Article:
BMW profits hit by higher costs, new tech spending

BMW is spending heavily on revamping factories as it looks to a future based on battery-powered and autonomous vehicles. (AFP)
Updated 01 August 2019

BMW profits hit by higher costs, new tech spending

  • Carmaker looks to advance technologies to ‘master enormous challenges’

FRANKFURT: Luxury automaker BMW said that net profit fell 29 percent to €1.48 billion ($1.63 billion) in the second quarter from a year earlier, as profits were reduced by higher spending on revamping factories and on new technologies such as battery-only cars and smartphone-based services.
BMW spent €1.4 billion ($1.5 billion) on research and development in the quarter, and invested €1.2 billion ($1.3 billion) in new plants to modernize production and prepare for new models. It also saw higher production costs from an increasing proportion of electric vehicles and higher raw materials prices. The company said it was able to increase its share in the key China market despite a shrinking overall market there.

The company and the auto industry as a whole are facing a double challenge: Make money selling conventional cars while sinking billions into new technologies such as battery-powered and autonomous cars, and new services that don’t necessarily involve car ownership such as car-sharing and ride-hailing apps.

The industry is also facing headwinds from the US-China trade conflict and from slower auto sales in China, the world’s biggest auto market. Tougher EU limits on emissions of carbon dioxide, the primary greenhouse gas blamed for global warming, are forcing carmakers to develop electric cars even though battery-only vehicles are only a small fraction of current industry sales due to higher prices and concerns about battery range. China is also pushing carmakers to include more electric and hybrid vehicles.

BMW, which is based in Munich, said that sales numbers and revenue increased in the April-June period despite declining global markets and that it was sticking with its profit forecast for the year. Sales rose 1.5 percent to 647,500 vehicles, helped by its BMW Brilliance joint venture in China. Revenues rose 2.9 percent to €25.7 billion.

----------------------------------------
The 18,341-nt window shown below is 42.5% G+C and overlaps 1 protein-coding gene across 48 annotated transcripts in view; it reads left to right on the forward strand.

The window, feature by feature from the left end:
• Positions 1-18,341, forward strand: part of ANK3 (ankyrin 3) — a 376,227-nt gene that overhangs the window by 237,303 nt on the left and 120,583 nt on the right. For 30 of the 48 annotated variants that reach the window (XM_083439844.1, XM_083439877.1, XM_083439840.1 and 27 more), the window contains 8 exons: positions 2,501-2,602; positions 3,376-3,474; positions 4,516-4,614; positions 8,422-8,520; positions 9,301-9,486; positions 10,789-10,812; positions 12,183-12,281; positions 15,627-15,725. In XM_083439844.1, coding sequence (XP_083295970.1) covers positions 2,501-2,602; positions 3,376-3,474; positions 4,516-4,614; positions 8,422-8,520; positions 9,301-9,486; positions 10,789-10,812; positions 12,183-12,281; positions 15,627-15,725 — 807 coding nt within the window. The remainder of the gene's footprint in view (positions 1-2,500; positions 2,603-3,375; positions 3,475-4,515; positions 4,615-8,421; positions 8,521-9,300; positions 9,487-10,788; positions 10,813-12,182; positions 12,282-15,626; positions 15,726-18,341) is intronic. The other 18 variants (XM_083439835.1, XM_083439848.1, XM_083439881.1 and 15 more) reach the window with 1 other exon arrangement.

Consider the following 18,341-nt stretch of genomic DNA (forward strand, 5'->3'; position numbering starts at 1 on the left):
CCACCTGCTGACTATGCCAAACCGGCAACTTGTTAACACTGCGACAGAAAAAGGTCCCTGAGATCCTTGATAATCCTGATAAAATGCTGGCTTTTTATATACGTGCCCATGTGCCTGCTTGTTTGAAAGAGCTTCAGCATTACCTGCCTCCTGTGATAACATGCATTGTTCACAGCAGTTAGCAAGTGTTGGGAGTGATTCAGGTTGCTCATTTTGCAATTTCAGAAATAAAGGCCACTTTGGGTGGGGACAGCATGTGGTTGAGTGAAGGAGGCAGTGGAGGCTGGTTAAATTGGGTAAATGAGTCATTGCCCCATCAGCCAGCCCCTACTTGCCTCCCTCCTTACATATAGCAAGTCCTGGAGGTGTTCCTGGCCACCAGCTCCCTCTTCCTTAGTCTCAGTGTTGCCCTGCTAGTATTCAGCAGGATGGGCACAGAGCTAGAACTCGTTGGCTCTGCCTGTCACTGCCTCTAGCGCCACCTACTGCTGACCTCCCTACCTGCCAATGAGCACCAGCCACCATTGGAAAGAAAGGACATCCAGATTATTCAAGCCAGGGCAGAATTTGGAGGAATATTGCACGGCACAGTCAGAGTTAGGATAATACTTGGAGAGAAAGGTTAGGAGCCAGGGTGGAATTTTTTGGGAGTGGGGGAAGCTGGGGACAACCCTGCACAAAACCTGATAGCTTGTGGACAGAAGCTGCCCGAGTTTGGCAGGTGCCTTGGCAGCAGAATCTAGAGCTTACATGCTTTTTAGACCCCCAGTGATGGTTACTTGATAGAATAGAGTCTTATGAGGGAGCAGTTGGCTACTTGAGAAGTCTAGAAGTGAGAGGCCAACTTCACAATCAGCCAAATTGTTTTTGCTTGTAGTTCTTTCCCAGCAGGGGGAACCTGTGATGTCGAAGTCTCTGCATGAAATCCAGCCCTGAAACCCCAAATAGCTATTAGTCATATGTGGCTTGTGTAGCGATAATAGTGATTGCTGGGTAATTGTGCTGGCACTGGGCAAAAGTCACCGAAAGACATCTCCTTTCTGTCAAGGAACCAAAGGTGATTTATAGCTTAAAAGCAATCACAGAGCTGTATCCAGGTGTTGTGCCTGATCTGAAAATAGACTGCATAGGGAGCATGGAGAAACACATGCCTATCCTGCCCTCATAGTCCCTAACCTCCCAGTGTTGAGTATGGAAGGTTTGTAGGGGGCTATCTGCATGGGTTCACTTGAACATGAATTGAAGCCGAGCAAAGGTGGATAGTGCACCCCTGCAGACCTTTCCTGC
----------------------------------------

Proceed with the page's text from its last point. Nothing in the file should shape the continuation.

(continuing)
BMW’s operating profit margin on vehicles was 6.5 percent for the quarter, down from 8.6 percent a year ago but leaving the company on target to achieve its forecast of 4.5 percent to 6.5 percent for the full year, a figure that was lowered by inclusion of a €1.4 billion set aside for EU anti-trust proceedings in the first quarter. Profitability remains below BMW’s long-term strategic aim for 8-10 percent. Nicolas Peter, chief financial officer, declined during a conference call with reporters to give a forecast for when the company might return to that level.

CEO Harald Krueger said that the company was “on course to meet our targets for the full year.” He said the company was consistently leveraging “new technologies to successfully master the enormous challenges facing our industry during this phase of transformation.” Krueger is leaving his post on Aug. 16 and will be succeeded by production chief Oliver Zipse.


China's aviation regulator raised concerns with Boeing on 737 MAX design changes

Updated 12 December 2019

China's aviation regulator raised concerns with Boeing on 737 MAX design changes

  • China is reviewing the airworthiness of the plane
  • China was first country to ground plane in March

BEIJING: China’s aviation regulator raised “important concerns” with Boeing Co. on the reliability and security of design changes to the grounded 737 MAX, it said on Thursday, but declined to comment on when the plane might fly again in China.
China is reviewing the airworthiness of the plane based on proposed changes to software and flight control systems according to a bilateral agreement with the United States, Civil Aviation Administration of China (CAAC) spokesman Liu Luxu told reporters at a monthly briefing.
He reiterated that for the plane to resume flights in China, it needed to be re-certified, pilots needed comprehensive and effective training to restore confidence in the model and the causes of two crashes that killed 346 people needed to be investigated with effective measures put in place to prevent another one.
China was the first country to ground the 737 MAX after the second crash in Ethiopia in March and had set up a task force to review design changes to the aircraft that Boeing had submitted.
The US Federal Aviation Administration (FAA) will not allow the 737 MAX to resume flying before the end of 2019, its chief, Steve Dickson, said on Wednesday.
Once the FAA approves the reintroduction into service, the 737 MAX can operate in the United States, but individual regulators could keep the planes grounded in other countries until they complete their own reviews.
“Due to the trade war, the jury is still out on when China would reintroduce the aircraft,” said Rob Morris, Global Head of Consultancy at Ascend by Cirium.
Chinese airlines had 97 737 MAX jets in operation before the global grounding, the most of any country, according to Cirium Fleets Analyzer.